Last week, Rambo Circus was in Hubli in Karnataka for a 20-day tour. “Due to a last-minute glitch,we couldn’t get a proper playground and had to set up tents in an abandoned black soil plot,” says Raju,the circus manager,trying to manage that day’s shows on ground left slippery by rain.

A usual day begins at 6 am for the elephants. “We offer them fodder and then one by one they are taken for their morning stroll. Each has to walk 500 to 600 metres. Then they are brought back and washed. During summers and winters we wash them everyday and in the rainy season on alternate days. They are then offered fodder and other supplementary food,and later allowed to rest,” says Bachcha Miyan.

At this time a veterinarian comes for a health inspection. “It’s the Environment and Forest Ministry’s order that a local vet should inspect the animals . Only after the vet declares them fit can they be taken to the ring,” says Dr Prasad Durappanavar, the veterinary officer, Hubli, as he records Nittya’s temperature.

By now it’s noon and time for the jumbos to be groomed for the first show at 1 pm. “At present we have three acts involving elephants, says Raju. “Anaar used to do a few numbers earlier. But due to her age, she goes in the ring only occasionally,” adds Shaikh.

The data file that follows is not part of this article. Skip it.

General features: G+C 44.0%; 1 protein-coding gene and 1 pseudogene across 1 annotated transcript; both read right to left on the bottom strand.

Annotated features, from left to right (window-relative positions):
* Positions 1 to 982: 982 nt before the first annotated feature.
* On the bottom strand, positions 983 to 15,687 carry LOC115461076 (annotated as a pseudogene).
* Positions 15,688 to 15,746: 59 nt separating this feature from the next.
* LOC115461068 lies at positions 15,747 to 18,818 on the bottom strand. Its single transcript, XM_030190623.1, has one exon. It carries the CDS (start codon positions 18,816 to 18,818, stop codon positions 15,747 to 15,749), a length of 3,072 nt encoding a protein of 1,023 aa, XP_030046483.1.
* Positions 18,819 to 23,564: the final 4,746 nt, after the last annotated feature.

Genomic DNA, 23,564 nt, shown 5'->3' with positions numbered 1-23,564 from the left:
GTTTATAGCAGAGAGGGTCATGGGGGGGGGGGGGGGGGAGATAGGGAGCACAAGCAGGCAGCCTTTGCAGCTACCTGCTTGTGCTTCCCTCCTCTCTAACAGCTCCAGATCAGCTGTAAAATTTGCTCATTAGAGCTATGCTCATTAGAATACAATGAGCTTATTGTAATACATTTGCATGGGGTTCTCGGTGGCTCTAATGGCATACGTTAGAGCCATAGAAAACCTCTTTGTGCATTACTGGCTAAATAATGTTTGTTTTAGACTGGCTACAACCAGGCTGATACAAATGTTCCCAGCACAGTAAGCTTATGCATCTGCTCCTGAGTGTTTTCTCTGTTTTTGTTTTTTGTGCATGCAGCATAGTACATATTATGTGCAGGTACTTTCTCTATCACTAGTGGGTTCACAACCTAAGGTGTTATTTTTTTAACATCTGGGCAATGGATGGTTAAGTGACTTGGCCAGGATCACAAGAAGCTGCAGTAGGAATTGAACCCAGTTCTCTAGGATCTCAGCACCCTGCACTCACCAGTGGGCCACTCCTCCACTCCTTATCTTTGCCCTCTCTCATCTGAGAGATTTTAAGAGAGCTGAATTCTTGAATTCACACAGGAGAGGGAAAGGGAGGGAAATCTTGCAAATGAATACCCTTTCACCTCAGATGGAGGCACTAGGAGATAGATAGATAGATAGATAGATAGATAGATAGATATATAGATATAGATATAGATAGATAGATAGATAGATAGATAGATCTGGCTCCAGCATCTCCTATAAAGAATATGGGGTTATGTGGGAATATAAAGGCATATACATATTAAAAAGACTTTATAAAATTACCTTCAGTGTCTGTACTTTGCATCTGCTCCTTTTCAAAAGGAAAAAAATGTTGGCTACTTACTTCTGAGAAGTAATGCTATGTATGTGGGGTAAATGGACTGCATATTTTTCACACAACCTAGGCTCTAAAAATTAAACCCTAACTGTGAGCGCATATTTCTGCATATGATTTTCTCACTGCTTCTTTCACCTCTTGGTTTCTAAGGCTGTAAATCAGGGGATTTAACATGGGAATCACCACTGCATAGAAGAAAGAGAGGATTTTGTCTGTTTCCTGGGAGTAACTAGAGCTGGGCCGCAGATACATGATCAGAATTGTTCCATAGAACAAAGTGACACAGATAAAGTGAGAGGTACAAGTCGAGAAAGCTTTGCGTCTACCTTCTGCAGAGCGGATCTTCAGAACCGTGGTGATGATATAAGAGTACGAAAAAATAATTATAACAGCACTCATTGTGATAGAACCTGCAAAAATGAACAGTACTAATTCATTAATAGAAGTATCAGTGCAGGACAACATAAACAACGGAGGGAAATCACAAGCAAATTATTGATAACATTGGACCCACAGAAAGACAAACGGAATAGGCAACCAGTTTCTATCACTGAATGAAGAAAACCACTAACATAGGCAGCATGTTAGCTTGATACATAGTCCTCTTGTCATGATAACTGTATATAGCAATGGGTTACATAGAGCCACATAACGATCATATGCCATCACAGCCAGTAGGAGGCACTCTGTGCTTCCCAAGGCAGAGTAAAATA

“Nittya is adorned with shawls. When she enters the ring wielding a cricket bat,the kids scream “Haathi aaya re aaya (Elephant has come)” says Shaikh.

Bachcha Miyan says they start training the elephants by the age of 5-7,admitting they use the reward and punishment method. If the animal does good,she is fed sweets and patted. If she disobeys,she gets a light beating with a stick. In a few months,the animal becomes fluent with the acts,” he adds. Apart from batting,Nittya can perform puja of a Shivalingam.

After the act,she returns to her tent and is chained by one of her feet next to Anaar. They cuddle up,wrapping their trunks around each other. Anaar occasionally plants what appear like kisses on Nittya’s head.

“Nittya never lets her go away. They can’t speak but they manage to express their love for each other. Only animals can have such selfless love. We human can’t,can we?” says Bachcha Miyan. Anwar Miyan, another ringmaster, adds, “Since the day I joined,I see them together. If Anaar is taken away or passes away,it will be very difficult to handle Nittya.”

However,the breaks are short. Nittya has to return to the ring twice again,for the 4 pm and the 7 pm shows. By 8.30 pm,Nittya’s act in the last show is over.

Contrary to the picture that Rambo Circus owner and mahouts paint of Nittya’s day, animal rights activists say a life in the jungle is far better than such a confined and controlled existence.

“The way animals are trained is the height of cruelty. You can’t train an elephant without torturing her. The harassment goes on for months before the animals start to obey only to escape the sufferings,” says Ahmednagar-based Anil Kataria.